latest harvest, the Food Corporation of India has been building platforms of wood and cement for storage. These are no match for purpose built grains warehouses and silos and leave supplies exposed to rodents and the weather.
In previous years, images of rotting grains in faded bags has stoked stinging criticism of the government which is now under pressure to trim stockpiles.
"Port congestion is an issue as cargoes have to wait, adding to exporters' costs and delaying deliveries," said Sanjeev Garg, chief executive at agricultural products trading company CommCorp International in New Delhi.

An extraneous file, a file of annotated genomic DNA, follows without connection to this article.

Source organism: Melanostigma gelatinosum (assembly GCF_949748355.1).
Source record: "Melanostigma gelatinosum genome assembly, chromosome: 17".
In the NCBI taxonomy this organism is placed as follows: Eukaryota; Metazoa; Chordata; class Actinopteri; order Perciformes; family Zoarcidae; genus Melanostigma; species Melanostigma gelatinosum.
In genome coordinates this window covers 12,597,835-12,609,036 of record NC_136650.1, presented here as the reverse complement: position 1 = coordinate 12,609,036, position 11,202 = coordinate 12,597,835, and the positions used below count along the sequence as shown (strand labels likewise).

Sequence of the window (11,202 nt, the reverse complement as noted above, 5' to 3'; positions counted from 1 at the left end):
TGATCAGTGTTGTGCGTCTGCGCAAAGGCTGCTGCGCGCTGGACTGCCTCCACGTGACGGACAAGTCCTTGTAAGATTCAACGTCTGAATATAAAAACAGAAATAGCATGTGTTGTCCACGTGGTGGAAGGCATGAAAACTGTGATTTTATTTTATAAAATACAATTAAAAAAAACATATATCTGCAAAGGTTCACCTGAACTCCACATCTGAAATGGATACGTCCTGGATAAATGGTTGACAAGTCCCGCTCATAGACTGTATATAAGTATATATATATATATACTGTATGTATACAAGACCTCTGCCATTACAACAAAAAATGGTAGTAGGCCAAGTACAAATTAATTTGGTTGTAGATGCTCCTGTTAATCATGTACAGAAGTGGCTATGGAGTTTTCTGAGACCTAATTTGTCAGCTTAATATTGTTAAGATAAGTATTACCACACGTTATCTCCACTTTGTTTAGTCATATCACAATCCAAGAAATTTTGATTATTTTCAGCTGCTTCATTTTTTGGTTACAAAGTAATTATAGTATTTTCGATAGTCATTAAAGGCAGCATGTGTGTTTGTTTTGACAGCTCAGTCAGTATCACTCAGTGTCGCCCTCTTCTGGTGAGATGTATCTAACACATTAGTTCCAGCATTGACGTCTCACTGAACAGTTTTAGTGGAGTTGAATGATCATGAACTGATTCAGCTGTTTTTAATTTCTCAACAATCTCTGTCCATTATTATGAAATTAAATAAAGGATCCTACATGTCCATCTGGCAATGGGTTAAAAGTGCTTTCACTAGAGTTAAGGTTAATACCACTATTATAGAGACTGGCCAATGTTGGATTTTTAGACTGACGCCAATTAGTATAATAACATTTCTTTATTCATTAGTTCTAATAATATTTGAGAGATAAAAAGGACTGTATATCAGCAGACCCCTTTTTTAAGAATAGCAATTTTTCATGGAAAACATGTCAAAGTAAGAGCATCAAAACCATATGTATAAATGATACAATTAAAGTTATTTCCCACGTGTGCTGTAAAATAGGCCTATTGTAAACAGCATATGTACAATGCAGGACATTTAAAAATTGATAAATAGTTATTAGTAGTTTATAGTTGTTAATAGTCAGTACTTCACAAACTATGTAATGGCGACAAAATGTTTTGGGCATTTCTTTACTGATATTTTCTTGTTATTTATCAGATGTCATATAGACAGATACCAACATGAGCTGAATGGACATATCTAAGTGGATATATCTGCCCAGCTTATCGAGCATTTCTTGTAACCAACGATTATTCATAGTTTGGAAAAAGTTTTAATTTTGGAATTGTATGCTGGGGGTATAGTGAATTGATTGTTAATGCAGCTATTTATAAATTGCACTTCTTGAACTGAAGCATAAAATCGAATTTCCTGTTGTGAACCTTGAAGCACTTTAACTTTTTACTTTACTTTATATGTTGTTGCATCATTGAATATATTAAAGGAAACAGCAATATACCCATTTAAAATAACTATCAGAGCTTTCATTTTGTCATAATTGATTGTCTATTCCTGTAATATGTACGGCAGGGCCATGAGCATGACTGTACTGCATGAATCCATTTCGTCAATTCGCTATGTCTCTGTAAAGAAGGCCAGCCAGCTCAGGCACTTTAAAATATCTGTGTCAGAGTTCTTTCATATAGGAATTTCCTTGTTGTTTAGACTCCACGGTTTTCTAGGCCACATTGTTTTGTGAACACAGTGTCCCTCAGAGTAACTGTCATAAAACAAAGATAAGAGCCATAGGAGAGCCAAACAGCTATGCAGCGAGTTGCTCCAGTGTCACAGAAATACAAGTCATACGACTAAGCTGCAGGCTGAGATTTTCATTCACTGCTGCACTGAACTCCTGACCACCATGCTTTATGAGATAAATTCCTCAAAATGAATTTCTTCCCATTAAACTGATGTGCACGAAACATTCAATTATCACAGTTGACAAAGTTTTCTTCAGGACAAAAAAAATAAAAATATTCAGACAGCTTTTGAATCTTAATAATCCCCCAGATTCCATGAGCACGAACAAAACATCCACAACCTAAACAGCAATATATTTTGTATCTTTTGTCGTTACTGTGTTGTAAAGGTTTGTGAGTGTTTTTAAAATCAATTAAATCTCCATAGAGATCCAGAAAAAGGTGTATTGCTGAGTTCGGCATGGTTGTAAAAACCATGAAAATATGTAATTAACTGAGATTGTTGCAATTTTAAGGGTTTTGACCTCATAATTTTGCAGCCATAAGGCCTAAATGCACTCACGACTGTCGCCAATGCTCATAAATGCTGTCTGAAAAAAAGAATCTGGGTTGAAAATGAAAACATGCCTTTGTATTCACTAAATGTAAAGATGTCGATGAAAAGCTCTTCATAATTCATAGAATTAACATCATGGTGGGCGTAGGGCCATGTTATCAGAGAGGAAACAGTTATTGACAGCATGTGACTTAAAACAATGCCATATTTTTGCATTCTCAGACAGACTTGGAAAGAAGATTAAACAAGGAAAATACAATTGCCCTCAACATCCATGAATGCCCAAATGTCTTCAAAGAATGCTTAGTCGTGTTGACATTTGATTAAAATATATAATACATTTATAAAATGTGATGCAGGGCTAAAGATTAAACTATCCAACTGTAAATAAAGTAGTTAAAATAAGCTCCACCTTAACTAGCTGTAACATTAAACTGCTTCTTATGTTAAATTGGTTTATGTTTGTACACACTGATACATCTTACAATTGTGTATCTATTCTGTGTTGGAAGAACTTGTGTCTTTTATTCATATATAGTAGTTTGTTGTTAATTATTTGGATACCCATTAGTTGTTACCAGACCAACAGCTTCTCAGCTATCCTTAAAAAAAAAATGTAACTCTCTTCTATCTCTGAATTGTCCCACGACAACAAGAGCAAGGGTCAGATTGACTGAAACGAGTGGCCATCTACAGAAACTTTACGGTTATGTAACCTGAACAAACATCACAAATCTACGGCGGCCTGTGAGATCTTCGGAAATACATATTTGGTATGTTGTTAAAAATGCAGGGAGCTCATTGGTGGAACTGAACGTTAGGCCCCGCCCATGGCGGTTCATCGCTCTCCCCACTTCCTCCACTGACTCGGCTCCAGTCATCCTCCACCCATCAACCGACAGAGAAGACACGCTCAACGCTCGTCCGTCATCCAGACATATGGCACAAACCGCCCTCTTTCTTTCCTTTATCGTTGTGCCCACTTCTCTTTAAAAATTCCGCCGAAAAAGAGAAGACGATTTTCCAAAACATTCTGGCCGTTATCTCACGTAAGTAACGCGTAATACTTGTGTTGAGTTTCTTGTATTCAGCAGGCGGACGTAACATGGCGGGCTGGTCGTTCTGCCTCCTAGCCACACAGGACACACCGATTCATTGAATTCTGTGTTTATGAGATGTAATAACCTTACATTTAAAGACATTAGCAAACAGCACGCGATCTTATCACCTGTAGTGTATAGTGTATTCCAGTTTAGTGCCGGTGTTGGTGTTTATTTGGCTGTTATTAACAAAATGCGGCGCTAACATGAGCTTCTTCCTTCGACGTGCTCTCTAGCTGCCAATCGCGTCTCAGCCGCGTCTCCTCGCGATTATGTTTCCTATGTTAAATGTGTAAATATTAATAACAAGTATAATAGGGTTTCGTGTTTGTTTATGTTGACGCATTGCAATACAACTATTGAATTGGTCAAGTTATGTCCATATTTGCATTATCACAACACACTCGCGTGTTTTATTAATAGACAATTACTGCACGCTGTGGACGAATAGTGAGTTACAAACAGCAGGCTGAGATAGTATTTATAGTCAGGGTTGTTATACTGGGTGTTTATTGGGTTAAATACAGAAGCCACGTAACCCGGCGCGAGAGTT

Even though Indian wheat exports account for a small fraction of the global trade of 140 million tonnes, shipments from the South Asian nation have already helped ease tight supply of lower quality grains.
The latest tender for Indian government wheat was awarded at $312 per tonne. Australian supplies, which are higher quality varieties, typically cost $20-40 per tonne more, traders said.
India has little competition right now for its wheat, which is bought by Thailand, South Korea and Taiwan as animal feed while some southeast Asia countries blend it with milling wheat to bring the cost down.